IBM Unveils Data Tracking Solution

IBM is launching real time data monitoring software that will enable firms to track manufacturing and other trends.

NEW YORK (Reuters) - IBM Corp is set to begin selling a long-awaited software aimed at helping companies analyze real-time data, ranging from traffic data to manufacturing processes, to find more efficient ways to run their business.

IBM, which has shifted its focus from computers to higher-margin software and services over the past decade, said the new software, named IBM System S, will be available from Friday following six years of development.

The software is designed to analyze streams of real-time data and could help financial institutions monitor transactions and analyze risks, or help hospitals monitor patients to detect problems early, the company said.

It could also help chipmakers, for example, monitor the entire manufacturing process which often involves 500-1,000 steps. IBM said the software could pinpoint errors to solve them before they multiply or lead to serious losses.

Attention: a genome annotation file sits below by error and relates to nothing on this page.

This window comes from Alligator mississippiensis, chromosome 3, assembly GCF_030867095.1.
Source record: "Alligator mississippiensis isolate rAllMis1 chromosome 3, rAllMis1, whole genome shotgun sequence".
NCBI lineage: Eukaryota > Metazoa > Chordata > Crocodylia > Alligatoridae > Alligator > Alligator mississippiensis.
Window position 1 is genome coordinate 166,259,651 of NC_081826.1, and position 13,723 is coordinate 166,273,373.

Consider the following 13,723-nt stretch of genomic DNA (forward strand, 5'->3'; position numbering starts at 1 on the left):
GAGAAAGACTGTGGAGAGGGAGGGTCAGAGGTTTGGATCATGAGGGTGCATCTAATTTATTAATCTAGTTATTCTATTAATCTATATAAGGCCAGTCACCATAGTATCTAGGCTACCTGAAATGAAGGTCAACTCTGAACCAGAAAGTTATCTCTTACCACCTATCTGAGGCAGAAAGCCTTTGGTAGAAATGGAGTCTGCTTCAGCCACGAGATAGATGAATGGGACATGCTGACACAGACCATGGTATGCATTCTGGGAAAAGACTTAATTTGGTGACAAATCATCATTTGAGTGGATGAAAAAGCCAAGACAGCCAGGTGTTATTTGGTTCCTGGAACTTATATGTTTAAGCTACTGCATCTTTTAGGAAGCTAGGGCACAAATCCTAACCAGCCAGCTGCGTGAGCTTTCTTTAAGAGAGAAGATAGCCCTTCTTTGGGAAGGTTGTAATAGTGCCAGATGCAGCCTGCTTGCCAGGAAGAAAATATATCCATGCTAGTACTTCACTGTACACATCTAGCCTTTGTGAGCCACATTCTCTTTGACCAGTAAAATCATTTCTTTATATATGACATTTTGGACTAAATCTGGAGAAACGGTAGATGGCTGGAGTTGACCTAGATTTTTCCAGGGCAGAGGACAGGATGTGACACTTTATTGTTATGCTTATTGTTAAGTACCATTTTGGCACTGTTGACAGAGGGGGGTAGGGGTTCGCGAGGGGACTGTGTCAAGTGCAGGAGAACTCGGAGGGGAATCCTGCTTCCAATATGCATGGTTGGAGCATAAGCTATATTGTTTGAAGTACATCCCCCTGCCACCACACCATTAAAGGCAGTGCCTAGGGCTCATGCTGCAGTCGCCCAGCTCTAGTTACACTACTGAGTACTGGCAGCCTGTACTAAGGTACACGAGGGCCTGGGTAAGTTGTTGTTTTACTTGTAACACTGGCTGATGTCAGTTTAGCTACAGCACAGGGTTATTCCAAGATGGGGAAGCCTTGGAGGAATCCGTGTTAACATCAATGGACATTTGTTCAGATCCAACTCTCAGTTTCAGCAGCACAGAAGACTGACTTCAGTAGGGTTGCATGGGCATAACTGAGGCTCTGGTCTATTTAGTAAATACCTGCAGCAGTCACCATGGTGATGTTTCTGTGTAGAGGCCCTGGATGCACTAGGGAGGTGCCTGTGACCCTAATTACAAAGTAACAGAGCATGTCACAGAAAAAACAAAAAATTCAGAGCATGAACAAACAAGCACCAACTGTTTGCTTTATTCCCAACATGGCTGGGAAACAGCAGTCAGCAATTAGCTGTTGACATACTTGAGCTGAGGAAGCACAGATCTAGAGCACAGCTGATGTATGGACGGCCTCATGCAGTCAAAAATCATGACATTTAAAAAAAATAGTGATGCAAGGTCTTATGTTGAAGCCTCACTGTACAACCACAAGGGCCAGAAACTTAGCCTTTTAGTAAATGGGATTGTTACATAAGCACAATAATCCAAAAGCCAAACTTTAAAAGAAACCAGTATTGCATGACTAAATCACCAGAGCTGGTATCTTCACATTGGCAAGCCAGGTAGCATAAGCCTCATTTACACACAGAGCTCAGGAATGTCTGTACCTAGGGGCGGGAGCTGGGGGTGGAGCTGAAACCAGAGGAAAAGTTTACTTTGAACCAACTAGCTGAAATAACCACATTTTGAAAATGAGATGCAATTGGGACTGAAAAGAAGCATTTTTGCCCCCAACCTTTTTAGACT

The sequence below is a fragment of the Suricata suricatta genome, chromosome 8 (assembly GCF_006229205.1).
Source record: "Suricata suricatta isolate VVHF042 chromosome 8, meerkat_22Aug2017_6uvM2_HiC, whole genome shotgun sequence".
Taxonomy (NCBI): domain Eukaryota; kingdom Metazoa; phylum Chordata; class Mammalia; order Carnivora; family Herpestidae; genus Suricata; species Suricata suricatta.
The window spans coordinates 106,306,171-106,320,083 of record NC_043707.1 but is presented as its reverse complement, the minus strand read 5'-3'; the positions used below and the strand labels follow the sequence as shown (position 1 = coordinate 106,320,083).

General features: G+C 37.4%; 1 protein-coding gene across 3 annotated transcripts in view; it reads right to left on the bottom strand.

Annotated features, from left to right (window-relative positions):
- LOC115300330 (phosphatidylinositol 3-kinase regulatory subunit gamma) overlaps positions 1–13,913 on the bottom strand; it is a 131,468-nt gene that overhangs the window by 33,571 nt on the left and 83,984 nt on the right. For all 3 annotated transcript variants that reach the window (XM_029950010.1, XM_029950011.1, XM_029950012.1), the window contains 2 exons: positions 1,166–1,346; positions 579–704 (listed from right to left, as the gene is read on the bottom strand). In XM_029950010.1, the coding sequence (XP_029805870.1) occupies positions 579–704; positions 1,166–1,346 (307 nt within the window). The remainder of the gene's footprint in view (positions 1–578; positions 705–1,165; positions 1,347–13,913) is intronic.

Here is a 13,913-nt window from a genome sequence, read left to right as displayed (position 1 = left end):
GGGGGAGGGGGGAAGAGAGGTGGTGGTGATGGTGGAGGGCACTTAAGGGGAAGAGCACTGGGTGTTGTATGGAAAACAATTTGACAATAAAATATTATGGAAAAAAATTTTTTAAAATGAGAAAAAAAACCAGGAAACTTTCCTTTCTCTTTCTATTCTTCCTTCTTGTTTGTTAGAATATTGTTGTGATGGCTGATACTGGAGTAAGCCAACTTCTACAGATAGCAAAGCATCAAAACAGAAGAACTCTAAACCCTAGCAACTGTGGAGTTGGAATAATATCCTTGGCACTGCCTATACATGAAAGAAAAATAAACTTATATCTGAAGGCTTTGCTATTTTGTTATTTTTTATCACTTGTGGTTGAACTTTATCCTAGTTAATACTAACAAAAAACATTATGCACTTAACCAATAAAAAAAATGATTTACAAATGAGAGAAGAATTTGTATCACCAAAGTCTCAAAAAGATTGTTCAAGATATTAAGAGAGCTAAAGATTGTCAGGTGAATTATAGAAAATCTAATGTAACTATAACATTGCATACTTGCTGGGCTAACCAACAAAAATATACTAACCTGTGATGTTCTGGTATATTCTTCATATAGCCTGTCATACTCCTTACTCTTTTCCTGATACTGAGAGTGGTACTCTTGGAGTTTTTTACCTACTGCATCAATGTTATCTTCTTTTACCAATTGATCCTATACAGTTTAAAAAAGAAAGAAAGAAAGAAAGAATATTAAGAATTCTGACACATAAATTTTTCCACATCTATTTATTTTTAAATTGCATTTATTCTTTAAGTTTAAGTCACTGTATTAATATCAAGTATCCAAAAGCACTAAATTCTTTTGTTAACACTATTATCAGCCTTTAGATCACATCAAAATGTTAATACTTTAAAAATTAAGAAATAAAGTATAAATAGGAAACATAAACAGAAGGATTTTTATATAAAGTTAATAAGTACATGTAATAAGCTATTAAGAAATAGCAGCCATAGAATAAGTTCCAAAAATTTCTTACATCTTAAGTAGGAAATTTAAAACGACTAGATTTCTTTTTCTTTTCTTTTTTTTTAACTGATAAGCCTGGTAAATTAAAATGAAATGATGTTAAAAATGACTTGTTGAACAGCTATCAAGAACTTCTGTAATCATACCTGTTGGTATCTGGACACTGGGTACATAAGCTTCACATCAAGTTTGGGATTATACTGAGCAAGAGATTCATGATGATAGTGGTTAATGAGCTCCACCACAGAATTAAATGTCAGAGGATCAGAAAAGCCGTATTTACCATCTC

Nagui Halim, head of IBM's stream computing project, said the software can be used for "anything that has a situation where vast amounts of data are available at real-time."

"As businesses go more and more online, as more and more of what they do becomes available digitally, with cars, equipment and sensors ... there's this rising tide of information," Halim told Reuters.

"Generally people store the data, and they try to understand it later. What we're saying is, it's hard to do that, and by the time you get around to looking at it later the events of interest may be over."

IBM's software rivals include Oracle Corp and Microsoft Corp, as well as much smaller players like Tibco Software Inc.

The System S is due to be unveiled at IBM's annual event for analysts later on Wednesday. Analysts attending the event, however, are likely to focus on the company's overall business outlook.

Most analysts have said they expect IBM to reiterate its 2010 earnings forecast of $10-$11 a share, despite a recent slowdown in sales.

IBM's first-quarter revenue fell 11 percent from a year earlier, but cost cuts helped limit the fall in net profit, and the company said it expects 2009 profit of at least $9.20 per share.

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